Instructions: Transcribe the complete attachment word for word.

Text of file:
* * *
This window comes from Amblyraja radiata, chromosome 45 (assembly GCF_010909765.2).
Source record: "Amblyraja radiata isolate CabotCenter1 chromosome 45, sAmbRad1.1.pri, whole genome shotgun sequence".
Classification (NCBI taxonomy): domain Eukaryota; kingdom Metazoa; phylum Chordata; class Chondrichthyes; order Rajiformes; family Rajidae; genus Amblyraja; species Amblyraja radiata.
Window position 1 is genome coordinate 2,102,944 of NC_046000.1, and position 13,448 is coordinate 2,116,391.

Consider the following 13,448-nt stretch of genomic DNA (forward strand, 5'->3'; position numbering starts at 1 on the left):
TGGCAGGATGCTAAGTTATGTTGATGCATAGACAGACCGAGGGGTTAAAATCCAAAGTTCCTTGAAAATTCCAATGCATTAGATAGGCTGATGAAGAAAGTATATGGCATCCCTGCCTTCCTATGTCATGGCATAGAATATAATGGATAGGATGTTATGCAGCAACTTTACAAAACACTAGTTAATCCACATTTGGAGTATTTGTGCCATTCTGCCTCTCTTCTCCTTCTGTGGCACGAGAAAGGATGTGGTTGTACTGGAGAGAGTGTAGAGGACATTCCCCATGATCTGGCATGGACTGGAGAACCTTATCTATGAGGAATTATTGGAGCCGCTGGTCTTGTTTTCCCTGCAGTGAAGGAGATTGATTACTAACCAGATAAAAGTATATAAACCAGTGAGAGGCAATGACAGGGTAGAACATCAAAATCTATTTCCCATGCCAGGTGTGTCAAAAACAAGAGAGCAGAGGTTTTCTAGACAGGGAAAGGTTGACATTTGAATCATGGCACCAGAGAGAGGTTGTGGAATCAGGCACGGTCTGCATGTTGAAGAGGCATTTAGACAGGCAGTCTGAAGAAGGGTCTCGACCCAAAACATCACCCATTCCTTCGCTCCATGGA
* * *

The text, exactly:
This window comes from Amblyraja radiata, chromosome 45 (assembly GCF_010909765.2).
Source record: "Amblyraja radiata isolate CabotCenter1 chromosome 45, sAmbRad1.1.pri, whole genome shotgun sequence".
Classification (NCBI taxonomy): domain Eukaryota; kingdom Metazoa; phylum Chordata; class Chondrichthyes; order Rajiformes; family Rajidae; genus Amblyraja; species Amblyraja radiata.
Window position 1 is genome coordinate 2,102,944 of NC_046000.1, and position 13,448 is coordinate 2,116,391.

Consider the following 13,448-nt stretch of genomic DNA (forward strand, 5'->3'; position numbering starts at 1 on the left):
TGGCAGGATGCTAAGTTATGTTGATGCATAGACAGACCGAGGGGTTAAAATCCAAAGTTCCTTGAAAATTCCAATGCATTAGATAGGCTGATGAAGAAAGTATATGGCATCCCTGCCTTCCTATGTCATGGCATAGAATATAATGGATAGGATGTTATGCAGCAACTTTACAAAACACTAGTTAATCCACATTTGGAGTATTTGTGCCATTCTGCCTCTCTTCTCCTTCTGTGGCACGAGAAAGGATGTGGTTGTACTGGAGAGAGTGTAGAGGACATTCCCCATGATCTGGCATGGACTGGAGAACCTTATCTATGAGGAATTATTGGAGCCGCTGGTCTTGTTTTCCCTGCAGTGAAGGAGATTGATTACTAACCAGATAAAAGTATATAAACCAGTGAGAGGCAATGACAGGGTAGAACATCAAAATCTATTTCCCATGCCAGGTGTGTCAAAAACAAGAGAGCAGAGGTTTTCTAGACAGGGAAAGGTTGACATTTGAATCATGGCACCAGAGAGAGGTTGTGGAATCAGGCACGGTCTGCATGTTGAAGAGGCATTTAGACAGGCAGTCTGAAGAAGGGTCTCGACCCAAAACATCACCCATTCCTTCGCTCCATGGA